"Day was still young as we rode between two great pikes of sandstone to the foot of a long, soft slope poured down from the domed hills in front of us. It was tamarisk-covered: the beginning of the Valley of Rumm, they said. We looked up on the left to a long wall of rock, sheering in like a thousand-foot wave towards the middle of the valley; whose other arc, to the right, was an opposing line of steep, red broken hills. We rode up the slope, crashing our way through the brittle undergrowth. As we went, the brushwood grouped itself into thickets whose massed leaves took on a stronger tint of green the purer for their contrasted setting in plots of open sand of a cheerful delicate pink. The ascent became gentle, till the valley was a confined tilted plain. The hills on the right grew taller and sharper, a fair counterpart of the other side which straightened itself to one massive rampart or redness. They drew together until only two miles divided them: and then, towering gradually till their parallel parapets must have been a thousand feet above us, ran forward in an avenue for miles. They were not unbroken walls of rock, but were built sectionally, in crags like gigantic buildings, along the two sides of their street. Deep alleys, fifty feet across, divided the crags, whose plans were smoothed by the weather into huge apses and bays, and enriched with surface fretting and fracture, like design. Caverns high up on the precipice were round like windows: others near the foot gaped like doors. Dark stains ran down the shadowed front for hundreds of feet, like accidents of use. The cliffs were striated vertically, in their granular rock; whose main order stood on two hundred feet of broken stone deeper in colour and harder in texture. This plinth did not, like the sandstone, hang in folds like cloth; but chipped itself into loose courses of scree, horizontal as the footings of a wall. The crags were capped in nests of domes, less hotly red than the body of the hill; rather grey and shallow. They gave the finishing semblance of Byzantine architecture to this irresistible place: this processional way greater than imagination. The Arab armies would have been lost in the length and breadth of it, and within the walls a squadron of aeroplanes could have wheeled in formation. Our little caravan grew self-conscious, and fell dead quiet, afraid and ashamed to flaunt its smallness in the presence of such stupendous hills. Landscapes, in childhood's dream, were so vast and silent. We looked backward through our memory for the prototype up which all men had walked between walls toward such an open square as that in front where this road seemed to end. Later, when we were often riding inland, my mind used to turn me from the direct road, to clear my senses by a night in Rumm and by the ride down its dawn-lit valley towards the shining plains, or up its valley in the sunset towards that glowing square which my timid anticipation never let me reach. I would say, 'Shall I ride on this time, beyond Khazail, and know it all?' But in truth I liked Rumm too much. ― T.E. Lawrence, SEVEN PILLARS OF WISDOM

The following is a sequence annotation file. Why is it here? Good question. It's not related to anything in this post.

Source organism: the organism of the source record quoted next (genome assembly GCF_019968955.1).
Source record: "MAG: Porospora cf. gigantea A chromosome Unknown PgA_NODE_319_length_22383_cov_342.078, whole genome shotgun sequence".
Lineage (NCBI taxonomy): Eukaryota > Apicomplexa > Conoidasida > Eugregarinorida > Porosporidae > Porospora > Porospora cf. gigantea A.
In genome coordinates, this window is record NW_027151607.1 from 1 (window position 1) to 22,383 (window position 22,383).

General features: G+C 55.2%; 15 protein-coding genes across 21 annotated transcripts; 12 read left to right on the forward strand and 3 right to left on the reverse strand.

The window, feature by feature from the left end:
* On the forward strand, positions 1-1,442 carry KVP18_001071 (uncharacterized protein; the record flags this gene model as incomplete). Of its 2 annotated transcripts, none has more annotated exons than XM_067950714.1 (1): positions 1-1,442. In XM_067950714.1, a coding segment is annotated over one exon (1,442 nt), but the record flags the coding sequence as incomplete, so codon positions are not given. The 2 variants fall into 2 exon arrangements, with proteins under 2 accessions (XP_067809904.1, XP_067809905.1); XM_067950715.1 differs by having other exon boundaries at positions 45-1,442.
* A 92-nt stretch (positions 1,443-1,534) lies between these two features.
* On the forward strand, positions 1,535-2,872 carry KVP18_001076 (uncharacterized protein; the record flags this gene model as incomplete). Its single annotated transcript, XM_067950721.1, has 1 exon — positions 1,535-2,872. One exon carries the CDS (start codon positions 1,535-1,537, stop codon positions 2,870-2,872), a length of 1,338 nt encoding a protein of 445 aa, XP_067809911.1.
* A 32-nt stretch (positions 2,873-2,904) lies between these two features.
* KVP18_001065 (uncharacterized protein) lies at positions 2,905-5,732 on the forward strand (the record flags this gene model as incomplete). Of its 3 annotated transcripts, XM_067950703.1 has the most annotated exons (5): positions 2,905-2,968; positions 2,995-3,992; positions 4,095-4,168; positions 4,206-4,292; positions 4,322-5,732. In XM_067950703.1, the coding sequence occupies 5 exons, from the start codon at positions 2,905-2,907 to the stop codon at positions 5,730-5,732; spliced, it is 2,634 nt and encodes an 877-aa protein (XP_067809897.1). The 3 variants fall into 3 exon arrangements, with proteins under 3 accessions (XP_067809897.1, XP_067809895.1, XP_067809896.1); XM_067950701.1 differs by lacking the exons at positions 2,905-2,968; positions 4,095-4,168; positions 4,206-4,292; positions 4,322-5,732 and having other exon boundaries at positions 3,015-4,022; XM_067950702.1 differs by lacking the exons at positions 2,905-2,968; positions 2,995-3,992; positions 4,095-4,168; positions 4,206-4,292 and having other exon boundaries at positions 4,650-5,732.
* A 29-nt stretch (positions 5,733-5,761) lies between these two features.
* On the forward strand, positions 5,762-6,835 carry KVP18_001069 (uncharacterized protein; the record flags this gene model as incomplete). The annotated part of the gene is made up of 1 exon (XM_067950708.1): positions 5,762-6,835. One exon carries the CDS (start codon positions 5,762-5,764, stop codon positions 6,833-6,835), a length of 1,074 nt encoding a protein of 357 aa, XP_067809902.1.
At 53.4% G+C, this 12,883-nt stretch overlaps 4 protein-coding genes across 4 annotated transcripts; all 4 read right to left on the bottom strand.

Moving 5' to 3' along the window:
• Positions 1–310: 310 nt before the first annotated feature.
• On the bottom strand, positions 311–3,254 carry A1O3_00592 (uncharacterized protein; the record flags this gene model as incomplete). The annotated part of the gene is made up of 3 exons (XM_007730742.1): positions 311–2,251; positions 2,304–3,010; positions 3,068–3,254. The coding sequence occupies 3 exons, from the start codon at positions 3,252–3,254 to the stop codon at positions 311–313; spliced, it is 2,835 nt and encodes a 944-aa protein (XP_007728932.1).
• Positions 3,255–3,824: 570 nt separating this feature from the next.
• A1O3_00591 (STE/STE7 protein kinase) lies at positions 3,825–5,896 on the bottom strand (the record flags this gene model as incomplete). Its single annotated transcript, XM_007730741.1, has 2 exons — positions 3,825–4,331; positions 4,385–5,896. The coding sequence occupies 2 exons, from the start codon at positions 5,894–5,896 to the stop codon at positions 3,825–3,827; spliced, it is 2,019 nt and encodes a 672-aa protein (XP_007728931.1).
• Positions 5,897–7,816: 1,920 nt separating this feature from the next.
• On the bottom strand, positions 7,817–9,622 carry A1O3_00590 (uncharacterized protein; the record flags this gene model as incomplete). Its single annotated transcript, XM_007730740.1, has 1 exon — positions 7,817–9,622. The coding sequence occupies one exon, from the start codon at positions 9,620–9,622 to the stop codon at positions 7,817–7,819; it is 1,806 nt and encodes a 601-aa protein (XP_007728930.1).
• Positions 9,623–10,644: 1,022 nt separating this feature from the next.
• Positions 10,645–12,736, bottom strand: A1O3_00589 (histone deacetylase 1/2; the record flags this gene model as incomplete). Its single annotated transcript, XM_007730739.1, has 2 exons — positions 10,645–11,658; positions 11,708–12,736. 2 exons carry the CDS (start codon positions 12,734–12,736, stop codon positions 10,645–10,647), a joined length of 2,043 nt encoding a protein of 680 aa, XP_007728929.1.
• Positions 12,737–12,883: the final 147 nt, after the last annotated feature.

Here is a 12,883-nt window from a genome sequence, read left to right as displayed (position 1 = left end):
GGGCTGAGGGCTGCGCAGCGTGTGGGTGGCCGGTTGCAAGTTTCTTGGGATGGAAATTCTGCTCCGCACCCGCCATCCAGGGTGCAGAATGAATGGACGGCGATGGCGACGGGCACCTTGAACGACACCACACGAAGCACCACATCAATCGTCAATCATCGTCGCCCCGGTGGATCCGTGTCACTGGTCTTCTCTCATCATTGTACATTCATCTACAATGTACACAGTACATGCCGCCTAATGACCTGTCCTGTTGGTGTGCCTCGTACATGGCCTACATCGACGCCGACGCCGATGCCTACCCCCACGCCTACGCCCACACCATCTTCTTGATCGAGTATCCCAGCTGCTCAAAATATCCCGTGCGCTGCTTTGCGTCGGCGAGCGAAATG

The protected area of Wadi Rum has also been used multiple times as a film location. Much of the filming being done in the areas to the South of Rum Village, at Rum Village itself and to the North of Rum Village. Firstly for the 1968 Lawrence of Arabia film. Then more recently in films such as Prometheus, Red Planet, Transformers: The Revenge of the Fallen, The Martian and Theeb.

Entry to Wadi Rum Protected Area costs 5JD p.p. Children under 12 years are free. For those people who hold the Jordan Pass the entry ticket is included and there is no fee payable at the Visitor Center.

There is no charge for vehicles to drive to Rum Village which is about 7 km down the road after the Wadi Rum Visitor Center. There is free parking at the Rest House, most guides will also have additional parking at their houses.